When Glaswegian poet, writer and performer Kevin P. Gilday published his last poetry collection Anxiety Music through Verve Press at the end of last year, he was fresh out of his Edinburgh Fringe run at The Stand’s New Town Theatre. His show, Spam Valley, was a highlight in a programme that presented how the Stand Comedy Club’s tastes go beyond the traditional person-and-mic, laugh-a-minute shows. Not that the show isn’t funny, Gilday is eager to stress. In fact, its humour was at the forefront of the glowing reviews it received in August. Nor is its stage set-up more convoluted than anything you’d expect from a personal, stripped back, hour-long show of its kind. But the show, by his own admission, is nonetheless difficult to pin down. SNACK caught up with Kevin ahead of his Scottish tour.
Could you summarise your show Spam Valley for us?
Spam Valley is a kind of autobiographical monologue. But that makes it sound really boring and it’s not. It’s a mixture of contemporary spoken word, monologue, but also a bit of stand up comedy in there as well. It’s about the idea of how the class system in Britain is forced upon us without any choice in the matter and how it completely shapes and affects your life; all of your decision-making way into adulthood.
I felt like the right person to tell it because I’ve been on both sides of the fence. My entire family stayed in a wee flat in the East End of Glasgow. But I now work in the arts and I’m surrounded by posh people at all times so I feel like I have this dual life. I experience one thing, and I now experience the complete opposite on a daily basis.
With class being so inevitably linked to place, how does it feel to be touring the show?
One of the most interesting things I found out when I was first promoting this show was that everywhere in Scotland has their own ‘Spam Valley’. And everyone thinks it’s completely unique to their place. So people were going, ‘Oh, you mean this specific neighbourhood in Hamilton.’ Or, ‘Oh you’re talking about this end of Govan.’ To which I respond, ‘No, I’ve never been there before. This was just a phrase that was used towards me.’ But it turns out it’s kind of a universal thing.
So some of the places I’m going to are probably seen as Spam Valley, or have been given that title at some point. So I think it’s going to be interesting to take it to the heart of these places, and I think people will be really interested to see someone take it apart in a creative way.
There’s an association with poetry, I think, with a middle-to-upper-class audience. A lot of your poetry touches upon other cultural touchstones like music, which strikes me as a window into the form that’s a more accessible way in for all. Is that something you’re conscious of when writing?
Absolutely. I write poetry, a lot of the time, with the performance of it in mind rather than how it’s going to appear on the published page. I use a lot of repetition in the work that people might associate more with music; I use a lot of rhythm or rhyme; stuff that I feel like can break down that barrier to what people think poetry is. But poetry is so obsessed with keeping that door shut and making sure that nobody likes it because it likes to be this insular little community where everyone feels very special about what they’re doing. It just makes no sense because here we have this amazing artform that is completely accessible; that is completely democratic, you don’t need to learn an instrument to do this, you can sit down with a piece of paper and write it yourself. Yet it’s being kind of held hostage by these gatekeepers.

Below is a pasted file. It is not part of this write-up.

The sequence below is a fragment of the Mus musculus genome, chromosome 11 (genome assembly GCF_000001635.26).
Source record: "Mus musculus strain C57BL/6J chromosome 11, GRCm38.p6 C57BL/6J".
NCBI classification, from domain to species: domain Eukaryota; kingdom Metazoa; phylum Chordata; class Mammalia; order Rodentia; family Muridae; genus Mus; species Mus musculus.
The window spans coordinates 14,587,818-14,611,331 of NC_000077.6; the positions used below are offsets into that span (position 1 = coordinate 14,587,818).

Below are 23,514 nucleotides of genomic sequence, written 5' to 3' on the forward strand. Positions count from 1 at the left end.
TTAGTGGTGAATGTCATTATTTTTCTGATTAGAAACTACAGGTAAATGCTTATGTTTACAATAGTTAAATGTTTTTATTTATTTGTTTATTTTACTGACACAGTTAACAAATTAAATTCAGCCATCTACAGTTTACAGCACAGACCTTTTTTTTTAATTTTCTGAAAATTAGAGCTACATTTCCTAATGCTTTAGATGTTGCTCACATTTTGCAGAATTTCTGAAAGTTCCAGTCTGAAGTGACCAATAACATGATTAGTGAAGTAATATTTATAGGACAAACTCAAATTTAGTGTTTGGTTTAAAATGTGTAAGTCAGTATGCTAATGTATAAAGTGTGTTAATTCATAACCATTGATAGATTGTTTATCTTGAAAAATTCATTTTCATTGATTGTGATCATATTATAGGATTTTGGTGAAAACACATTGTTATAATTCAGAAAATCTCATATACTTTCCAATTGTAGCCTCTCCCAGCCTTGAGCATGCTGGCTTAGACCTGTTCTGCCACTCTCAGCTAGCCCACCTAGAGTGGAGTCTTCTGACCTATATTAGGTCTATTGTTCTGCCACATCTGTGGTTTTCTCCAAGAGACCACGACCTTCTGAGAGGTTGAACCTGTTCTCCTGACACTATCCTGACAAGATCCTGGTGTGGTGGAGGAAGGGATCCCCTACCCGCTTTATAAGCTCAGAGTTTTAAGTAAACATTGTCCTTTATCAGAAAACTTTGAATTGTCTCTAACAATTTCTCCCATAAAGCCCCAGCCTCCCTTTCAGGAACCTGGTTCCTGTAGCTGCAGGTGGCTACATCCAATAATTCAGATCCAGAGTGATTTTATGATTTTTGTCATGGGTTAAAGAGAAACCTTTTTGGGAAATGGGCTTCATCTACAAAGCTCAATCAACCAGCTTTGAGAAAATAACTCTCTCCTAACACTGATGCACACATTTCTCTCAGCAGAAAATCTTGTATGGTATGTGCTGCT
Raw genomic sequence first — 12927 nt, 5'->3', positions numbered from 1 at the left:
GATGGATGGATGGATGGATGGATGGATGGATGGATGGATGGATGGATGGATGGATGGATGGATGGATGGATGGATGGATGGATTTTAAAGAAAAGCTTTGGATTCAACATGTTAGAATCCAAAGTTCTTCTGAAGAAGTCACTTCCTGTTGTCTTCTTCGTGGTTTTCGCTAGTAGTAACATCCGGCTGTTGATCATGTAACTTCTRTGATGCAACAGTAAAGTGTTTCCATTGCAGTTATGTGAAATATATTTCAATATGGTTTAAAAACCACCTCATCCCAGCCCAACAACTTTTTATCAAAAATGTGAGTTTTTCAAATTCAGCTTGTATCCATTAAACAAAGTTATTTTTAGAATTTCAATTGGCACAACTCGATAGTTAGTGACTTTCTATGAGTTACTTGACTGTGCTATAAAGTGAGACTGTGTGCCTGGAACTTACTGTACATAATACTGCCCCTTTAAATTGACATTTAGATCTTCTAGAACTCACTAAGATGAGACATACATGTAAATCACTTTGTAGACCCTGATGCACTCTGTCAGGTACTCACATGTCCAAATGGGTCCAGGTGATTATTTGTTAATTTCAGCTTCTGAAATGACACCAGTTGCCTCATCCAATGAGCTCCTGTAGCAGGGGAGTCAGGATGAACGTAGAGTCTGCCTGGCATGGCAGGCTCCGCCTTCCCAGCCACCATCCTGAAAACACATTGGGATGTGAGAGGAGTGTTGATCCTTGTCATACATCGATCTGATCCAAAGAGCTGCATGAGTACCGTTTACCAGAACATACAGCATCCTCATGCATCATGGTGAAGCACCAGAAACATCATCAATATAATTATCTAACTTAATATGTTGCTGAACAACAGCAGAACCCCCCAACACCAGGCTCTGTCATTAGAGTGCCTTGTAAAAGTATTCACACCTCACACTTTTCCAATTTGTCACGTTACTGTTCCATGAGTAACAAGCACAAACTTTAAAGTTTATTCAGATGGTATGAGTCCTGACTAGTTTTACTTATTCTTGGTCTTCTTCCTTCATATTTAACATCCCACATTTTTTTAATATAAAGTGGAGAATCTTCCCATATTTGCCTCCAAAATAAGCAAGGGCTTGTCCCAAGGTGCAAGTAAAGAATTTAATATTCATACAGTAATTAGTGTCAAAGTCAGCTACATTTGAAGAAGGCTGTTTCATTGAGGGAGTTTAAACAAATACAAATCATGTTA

You might not like shite poetry, you might not like some boring kind of classical piece, but you might really like something contemporary. You might like something that’s hip-hop influenced, you might like something that’s really simple and speaks to your experience. So I think that poetry has a great potential to be this amazing art form that is really accessible to people. And hopefully a show like Spam Valley can show that’s the case.
You seem to wear your influences and inspirations on your sleeve, like in your 2017 play Stephanie Says, named after a Velvet Underground song. Lou Reed sings about animosity towards his hometown in the song Small Town, would you say you harbour that same feeling?
I think that your relationship with where you’re from is so complicated. Mine feels like it’s that dual thing of wanting to escape but wanting to be wanted. I might have decided I didn’t want it for a bit and moved away and done something new, but it didn’t want me either, because I didn’t fit the stereotype of what a working class person should be. Particularly what a working class man should be. All of your behaviour is policed. It’s policed by each other, it’s policed by other working class people. And I felt very hemmed in by that my entire life. Which is probably why I ended up doing what I’m doing now, where I get on stage and have a chance to express myself and talk about the things that happen to me.
I’ve never been able to quite record that or put it into words, but Spam Valley is kind of the closest I’ve ever got to giving shape to that and making it so that other people can understand it.
It was that feeling that excited me to kind of bring it back for this tour. Because I could have just left it at The Fringe, but really I thought that more people need to see it and more people need to connect with it, and I want to have more conversations about it, so it’s going to be great to bring it on tour.
Spam Valley tour kicks off at The Stand, Edinburgh 19th February and runs throughout Scotland till 18th March. Visit kevinpgilday.com for all dates. Kevin P. Gilday’s latest book Anxiety Music is available via vervepoetrypress.com